It might seem equally quaint to point to one’s subjective perception of free will and say: “I refute it thus.” But that’s really all most of the arguments in favor of free will can do—and make no mistake, it’s a powerful piece of evidence. What Daniel Dennett has called “our important intuition that we are the authors of our moral decisions” is something we can’t easily dismiss. And although it’s far outside this scope of this blog to make a case one way or the other, I think it’s worthwhile to consider it through one particular lens: that of creative activity. At first glance, the act of writing a novel—or composing a symphony or executing a fresco—seems like a strong demonstration of willed, conscious activity: each book is a series of choices, executed over a long period of time and with a lot of reflection, constrained only by the artist’s ability. As much as any action in which human beings engage, the novel is an exercise in sustained consciousness that can take years to complete, and the result, however flawed it may be, can only be something that the author meant to do. Or can it? Tomorrow, I’ll be looking at the process of writing as an act of free will, and try to consider how much, or how little, it really explains.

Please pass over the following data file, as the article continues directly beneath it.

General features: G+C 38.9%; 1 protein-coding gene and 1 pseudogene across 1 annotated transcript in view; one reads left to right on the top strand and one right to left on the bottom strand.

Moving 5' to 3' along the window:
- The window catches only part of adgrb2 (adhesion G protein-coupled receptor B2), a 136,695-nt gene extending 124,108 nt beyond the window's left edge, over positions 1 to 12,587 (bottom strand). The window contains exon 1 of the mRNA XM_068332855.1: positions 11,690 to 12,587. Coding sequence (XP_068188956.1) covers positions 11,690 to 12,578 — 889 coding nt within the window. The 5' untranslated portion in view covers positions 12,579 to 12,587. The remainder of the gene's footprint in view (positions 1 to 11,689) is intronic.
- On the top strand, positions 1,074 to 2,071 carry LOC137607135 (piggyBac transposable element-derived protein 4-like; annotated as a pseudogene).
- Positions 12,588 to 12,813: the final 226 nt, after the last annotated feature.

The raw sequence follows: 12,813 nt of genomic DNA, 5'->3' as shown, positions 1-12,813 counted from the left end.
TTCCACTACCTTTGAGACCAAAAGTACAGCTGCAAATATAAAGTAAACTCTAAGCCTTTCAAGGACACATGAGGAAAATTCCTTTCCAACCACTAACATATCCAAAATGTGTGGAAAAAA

Written by nevalalee

July 24, 2013 at 8:58 am

Quote of the Day

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Written by nevalalee

July 8, 2013 at 7:30 am

Posted in Quote of the Day